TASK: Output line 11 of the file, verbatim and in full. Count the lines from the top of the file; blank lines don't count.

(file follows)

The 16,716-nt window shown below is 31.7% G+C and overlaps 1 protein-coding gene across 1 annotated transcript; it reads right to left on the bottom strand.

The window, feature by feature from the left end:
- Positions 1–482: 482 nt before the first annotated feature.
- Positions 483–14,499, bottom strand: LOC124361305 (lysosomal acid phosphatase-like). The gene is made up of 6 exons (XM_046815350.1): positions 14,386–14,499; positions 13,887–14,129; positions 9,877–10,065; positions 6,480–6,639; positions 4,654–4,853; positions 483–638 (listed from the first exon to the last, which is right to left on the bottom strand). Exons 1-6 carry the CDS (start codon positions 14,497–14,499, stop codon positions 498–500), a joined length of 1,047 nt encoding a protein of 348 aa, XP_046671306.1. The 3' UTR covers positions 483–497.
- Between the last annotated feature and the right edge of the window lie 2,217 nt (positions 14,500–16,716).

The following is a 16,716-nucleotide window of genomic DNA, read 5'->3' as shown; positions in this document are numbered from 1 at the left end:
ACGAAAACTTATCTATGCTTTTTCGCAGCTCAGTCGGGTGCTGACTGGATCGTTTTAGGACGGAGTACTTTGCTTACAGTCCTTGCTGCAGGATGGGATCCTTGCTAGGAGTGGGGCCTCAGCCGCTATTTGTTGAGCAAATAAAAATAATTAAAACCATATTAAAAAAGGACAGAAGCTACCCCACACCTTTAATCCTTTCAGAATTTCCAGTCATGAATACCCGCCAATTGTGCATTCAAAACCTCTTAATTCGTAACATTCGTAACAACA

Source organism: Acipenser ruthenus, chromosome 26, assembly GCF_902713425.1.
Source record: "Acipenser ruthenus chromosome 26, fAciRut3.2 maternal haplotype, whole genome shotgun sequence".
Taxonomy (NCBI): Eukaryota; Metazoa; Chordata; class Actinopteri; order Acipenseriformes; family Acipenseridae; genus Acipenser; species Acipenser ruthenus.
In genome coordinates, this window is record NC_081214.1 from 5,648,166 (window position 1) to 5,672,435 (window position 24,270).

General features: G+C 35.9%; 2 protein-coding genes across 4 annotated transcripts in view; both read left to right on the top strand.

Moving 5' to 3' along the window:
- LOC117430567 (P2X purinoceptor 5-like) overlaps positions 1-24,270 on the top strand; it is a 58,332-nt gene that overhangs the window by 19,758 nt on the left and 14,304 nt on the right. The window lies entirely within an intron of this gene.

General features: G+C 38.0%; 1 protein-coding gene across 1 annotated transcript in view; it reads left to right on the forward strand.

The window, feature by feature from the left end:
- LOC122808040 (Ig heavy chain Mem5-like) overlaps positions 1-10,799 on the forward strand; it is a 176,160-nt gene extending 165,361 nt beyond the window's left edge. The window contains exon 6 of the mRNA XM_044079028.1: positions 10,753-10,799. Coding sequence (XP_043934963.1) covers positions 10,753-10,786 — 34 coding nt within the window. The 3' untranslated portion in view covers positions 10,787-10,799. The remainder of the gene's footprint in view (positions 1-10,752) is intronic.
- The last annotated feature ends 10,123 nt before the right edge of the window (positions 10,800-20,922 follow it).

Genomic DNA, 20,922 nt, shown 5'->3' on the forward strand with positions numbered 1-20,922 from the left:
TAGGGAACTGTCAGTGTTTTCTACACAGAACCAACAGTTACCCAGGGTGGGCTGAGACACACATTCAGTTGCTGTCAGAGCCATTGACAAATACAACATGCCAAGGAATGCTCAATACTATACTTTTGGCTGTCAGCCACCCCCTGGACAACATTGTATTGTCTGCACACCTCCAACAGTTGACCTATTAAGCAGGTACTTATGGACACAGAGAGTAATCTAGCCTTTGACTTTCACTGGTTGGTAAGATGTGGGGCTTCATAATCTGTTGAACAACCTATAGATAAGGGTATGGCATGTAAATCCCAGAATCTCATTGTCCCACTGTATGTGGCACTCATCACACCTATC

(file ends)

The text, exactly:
In genome coordinates, this window is record NC_081214.1 from 5,648,166 (window position 1) to 5,672,435 (window position 24,270).